Cara Sayer-Bourne June 16, 2012
Kirsten Tasker, from the Stromlo Depot, performs a task indoors yesterday while being monitored by researchers. Photo: Graham Tidy
For 12 hours a day, a group of firefighters near Canberra has been in full uniform, lugging hoses back and forth, raking up debris and putting out imaginary fires, all on less than four hours' sleep a night.
It's day three of their simulated bushfire campaign and they're showing signs of strain. Their muscles are fatigued, their appetite is out of whack and they're struggling more and more in cognitive tests.
All this is an effort to better prepare the firefighters of the ACT Parks and Conservation Service - and ultimately crews around Australia - for the often sustained campaigns of bushfire season.
The mission of the research project from the Bushfire Cooperative Research Centre is to find out what impact sleep deprivation has during multi-day bushfire deployments.
Firefighters Kirsten Tasker and Anthony Fordham were among those feeling the effects three days into their four-day program at Birrigai, near Tidbinbilla.
''You find you're fatigued a lot faster and because I'm a lot littler than them [the other participants] I'm starting to struggle with the heavier tasks,'' Ms Tasker said.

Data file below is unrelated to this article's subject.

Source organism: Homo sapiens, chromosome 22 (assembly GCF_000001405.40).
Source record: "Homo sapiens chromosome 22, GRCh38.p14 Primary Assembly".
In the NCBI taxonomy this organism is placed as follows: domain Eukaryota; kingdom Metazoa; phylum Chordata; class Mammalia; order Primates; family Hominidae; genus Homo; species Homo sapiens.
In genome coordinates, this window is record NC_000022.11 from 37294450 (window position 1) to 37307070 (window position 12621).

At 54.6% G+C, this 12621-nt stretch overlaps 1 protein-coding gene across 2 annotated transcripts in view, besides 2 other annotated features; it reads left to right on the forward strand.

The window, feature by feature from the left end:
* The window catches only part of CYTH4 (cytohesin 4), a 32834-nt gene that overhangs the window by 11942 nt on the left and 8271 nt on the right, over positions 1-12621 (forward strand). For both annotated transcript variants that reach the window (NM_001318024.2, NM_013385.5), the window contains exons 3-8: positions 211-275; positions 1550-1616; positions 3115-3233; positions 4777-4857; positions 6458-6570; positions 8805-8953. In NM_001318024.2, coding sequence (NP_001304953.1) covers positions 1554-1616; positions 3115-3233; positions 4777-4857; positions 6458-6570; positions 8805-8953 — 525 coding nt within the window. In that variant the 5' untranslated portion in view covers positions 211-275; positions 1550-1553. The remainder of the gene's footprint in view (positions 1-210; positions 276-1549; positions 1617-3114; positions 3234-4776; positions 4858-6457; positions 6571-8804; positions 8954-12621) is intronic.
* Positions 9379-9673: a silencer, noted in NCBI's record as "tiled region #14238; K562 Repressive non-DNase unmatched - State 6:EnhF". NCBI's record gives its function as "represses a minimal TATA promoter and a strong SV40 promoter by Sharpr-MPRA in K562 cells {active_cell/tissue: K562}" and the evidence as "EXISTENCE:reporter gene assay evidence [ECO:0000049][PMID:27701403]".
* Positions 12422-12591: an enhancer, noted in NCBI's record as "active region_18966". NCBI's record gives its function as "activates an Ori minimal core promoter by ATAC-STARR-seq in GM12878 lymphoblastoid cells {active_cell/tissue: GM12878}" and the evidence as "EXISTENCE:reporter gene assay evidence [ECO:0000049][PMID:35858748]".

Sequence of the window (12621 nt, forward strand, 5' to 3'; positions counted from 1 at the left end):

''At day three we are starting to struggle now.''
It's the third group to take part in the program and the five-person team lives with researchers at Birrigai, where they conduct strenuous firefighting tasks at the simulation site for four days.
The volunteers also undergo a number of health checks and cognitive tests, including simulation driving to and from fire sites.
The two other groups involved completed the simulation under the variables of heat and smoke.
Territory and Municipal Services Fire Management Unit manager Neil Cooper said: ''The simulation is designed to mimic a situation in which firefighters are called to a fire during early afternoon, work at the fire ground until a relief crew arrives, sleep, work a 12-hour shift, sleep and then complete a second 12-hour shift.''
Deakin University post-doctoral researcher Katrina Onus hopes the collaboration with Bushfire CRC and Central Queensland University will become a nationwide program.
''The aim is to be able to advise agencies about what to expect during campaign bushfires about their firefighters' work performance, health and cognition,'' she said.